As a devout pastor serving in the ministry, I am enthusiastic about the kingdom that surpasses the earthly realm. People often ask me what this kingdom refers to. They wonder whether it is a physical or spiritual kingdom. They also ask who the ruler of the kingdom is. I preach to them that this kingdom is found in the scriptures. This prompted me to address the question, how many times is kingdom mentioned in the Bible?
Kingdom is mentioned 365 times in the New King James Version, 350 times in the International Standard Version, 353 times in the English Standard Version, and 315 times in the Good News Translation. In the New King James Version, the term kingdom is referenced 210 times in the Old Testament and 155 times in the New Testament. According to various scriptures, such as Psalms 22:28, the kingdom belongs to God, and He rules over the nations.
In this article, I will address the Kingdom of God and the kingdoms mentioned in the Bible. I will equally provide Biblical references of the kingdom and what it represents. By exploring the scriptures, you will gain knowledge on the difference between the Kingdom of God and the Kingdom of Heaven, the keys of the kingdom, and what the Kingdom of God suffers violence means. Without further ado, join me on this exploration as we delve into this fascinating matter.
What Is the Kingdom of God According to the Bible?
According to John 18:36, the Kingdom of God is defined as the Almighty’s overall spiritual reign that is not of this world. In Romans 14:17-18, the kingdom of God entails righteousness, peace, and joy in the Holy Spirit and service to Jesus Christ. This means that the hearts and lives of people who acknowledge the lordship of Christ and willingly comply with God’s authority are members of His kingdom. The Kingdom of God is the undisputable rule of all creation and the reign of a sovereign, eternal God over the entire universe as portrayed in Daniel 4:3. In Psalms 103:19 and Daniel 2:44, God has established His throne in Heaven, and His kingdom reigns over all and incorporates everything that is.
How many kingdoms are mentioned in the Bible?
There are two kingdoms mentioned in the Bible. These are the spiritual kingdom and the earthly kingdom.
In the Old Testament, the Psalmist explains that God is the eternal king, as illustrated in Psalms 45:6, Psalms 29:10, and Psalms 95:3. God rules the heavenly realm, which is a spiritual kingdom as indicated in The Lord’s Prayer where Jesus Christ encouraged people to pray for the Father’s kingdom to come to Earth and that His will would be done here on Earth as it is in Heaven as illustrated in Matthew 6:9-10. Jesus equally alluded to Pontius Pilate that His kingdom was of the spiritual realm and not of this world as described in John 18:36. Scriptures also inform us that Satan has a kingdom, too, in Luke 11:18.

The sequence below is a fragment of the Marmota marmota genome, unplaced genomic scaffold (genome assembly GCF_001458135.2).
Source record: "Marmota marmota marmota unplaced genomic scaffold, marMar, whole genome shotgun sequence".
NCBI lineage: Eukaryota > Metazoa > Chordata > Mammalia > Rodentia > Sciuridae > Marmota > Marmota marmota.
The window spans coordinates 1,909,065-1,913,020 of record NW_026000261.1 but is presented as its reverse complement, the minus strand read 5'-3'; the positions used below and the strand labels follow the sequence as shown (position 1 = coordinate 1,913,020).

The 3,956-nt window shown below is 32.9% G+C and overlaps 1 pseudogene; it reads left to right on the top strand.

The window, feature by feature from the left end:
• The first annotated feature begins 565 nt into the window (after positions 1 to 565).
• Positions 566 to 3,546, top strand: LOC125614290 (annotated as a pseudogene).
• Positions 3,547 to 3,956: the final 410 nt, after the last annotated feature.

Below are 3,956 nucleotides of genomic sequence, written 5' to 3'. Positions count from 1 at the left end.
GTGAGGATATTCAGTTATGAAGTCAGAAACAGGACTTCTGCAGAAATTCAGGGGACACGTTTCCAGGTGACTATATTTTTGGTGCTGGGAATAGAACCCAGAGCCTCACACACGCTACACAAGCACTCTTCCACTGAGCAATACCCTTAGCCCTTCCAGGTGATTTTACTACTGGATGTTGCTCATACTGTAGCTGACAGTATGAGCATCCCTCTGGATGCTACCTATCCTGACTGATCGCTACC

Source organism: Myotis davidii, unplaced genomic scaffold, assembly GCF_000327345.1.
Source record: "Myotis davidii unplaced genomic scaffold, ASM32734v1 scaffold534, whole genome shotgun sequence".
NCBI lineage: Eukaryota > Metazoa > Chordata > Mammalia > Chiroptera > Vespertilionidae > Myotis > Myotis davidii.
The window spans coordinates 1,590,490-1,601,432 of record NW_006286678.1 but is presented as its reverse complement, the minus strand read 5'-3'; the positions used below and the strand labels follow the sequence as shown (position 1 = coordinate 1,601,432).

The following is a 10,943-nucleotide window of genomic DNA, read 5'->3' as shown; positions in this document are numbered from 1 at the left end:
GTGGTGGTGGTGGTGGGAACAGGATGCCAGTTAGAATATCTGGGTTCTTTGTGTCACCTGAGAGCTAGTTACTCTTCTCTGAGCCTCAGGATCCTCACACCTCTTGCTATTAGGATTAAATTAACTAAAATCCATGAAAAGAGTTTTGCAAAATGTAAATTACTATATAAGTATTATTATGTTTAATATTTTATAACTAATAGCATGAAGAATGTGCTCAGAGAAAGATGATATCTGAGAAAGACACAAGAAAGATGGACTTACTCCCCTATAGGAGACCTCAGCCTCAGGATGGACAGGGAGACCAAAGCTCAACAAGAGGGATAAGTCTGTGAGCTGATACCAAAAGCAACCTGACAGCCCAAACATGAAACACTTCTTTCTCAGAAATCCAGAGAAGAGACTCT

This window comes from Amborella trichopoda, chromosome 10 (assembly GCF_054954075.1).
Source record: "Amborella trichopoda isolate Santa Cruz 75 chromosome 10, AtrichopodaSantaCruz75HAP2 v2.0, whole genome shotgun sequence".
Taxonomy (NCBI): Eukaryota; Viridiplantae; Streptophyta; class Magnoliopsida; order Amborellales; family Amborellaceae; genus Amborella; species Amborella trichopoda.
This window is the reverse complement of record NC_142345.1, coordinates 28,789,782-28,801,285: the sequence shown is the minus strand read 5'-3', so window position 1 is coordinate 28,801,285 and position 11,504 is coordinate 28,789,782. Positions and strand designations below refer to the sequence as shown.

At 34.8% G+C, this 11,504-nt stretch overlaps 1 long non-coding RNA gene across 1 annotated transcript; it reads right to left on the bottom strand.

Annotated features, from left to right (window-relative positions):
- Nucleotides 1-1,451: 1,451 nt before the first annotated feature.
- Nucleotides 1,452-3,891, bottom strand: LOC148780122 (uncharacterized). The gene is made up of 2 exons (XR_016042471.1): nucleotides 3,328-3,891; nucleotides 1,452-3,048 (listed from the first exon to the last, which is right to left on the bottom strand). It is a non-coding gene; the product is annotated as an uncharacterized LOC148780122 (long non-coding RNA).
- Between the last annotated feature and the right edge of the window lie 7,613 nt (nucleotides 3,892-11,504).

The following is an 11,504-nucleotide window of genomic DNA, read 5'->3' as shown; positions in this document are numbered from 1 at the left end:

A futuristic earthly kingdom known as the Millennial Reign will be on Earth for 1,000 years, as depicted in Revelation 20:2-6. The same scriptures imply that the inhabitants of the earthly rule will be all the saints since the dawn of time and the remnant believer population after the Great Tribulation.
This kingdom will be established by Jesus Christ as indicated in Revelation 11:15 after He conquers during the Battle of Armageddon at the end of the world described in Revelation 19:11-21. Daniel 4:34-35 and Psalms 22:28 suggest that God controls the course of human history and has deferred His absolute rule over the nations of Earth to the future as His kingdom endures from generation to generation.
Biblical references about the kingdom
There are various Biblical references to the kingdom.
1 Corinthians 4:20 states that the kingdom of God is not a mere word but power.
Psalms 145:13 states that God’s kingdom is eternal, and His dominion lasts throughout all generations.
Hebrews 12:28 addresses that God’s kingdom cannot be shaken.
In Matthew 10:7-8, Jesus commanded His disciples to perform miracles for the Kingdom of Heaven is at hand.
According to Revelation 11:15, the kingdom of the world will become the kingdom of Jesus Christ, and He shall reign forever.
Isaiah 9:6-7 addresses the prophecy of Jesus Christ having a peaceful government with justice and righteousness on the throne of David and over His kingdom.
Zechariah 14:9 states that the Lord will be king over the whole Earth, and His name will be one.
What does kingdom represent in the Bible?
According to the Bible in Revelation 21:1-4, the kingdom represents a destination of perfect peace and harmony with the divine. This kingdom represents not just a state of being but also a definite place in Heaven. It is described as a paradise where all of God’s people live together in concord and communion with the Almighty in His Tabernacle.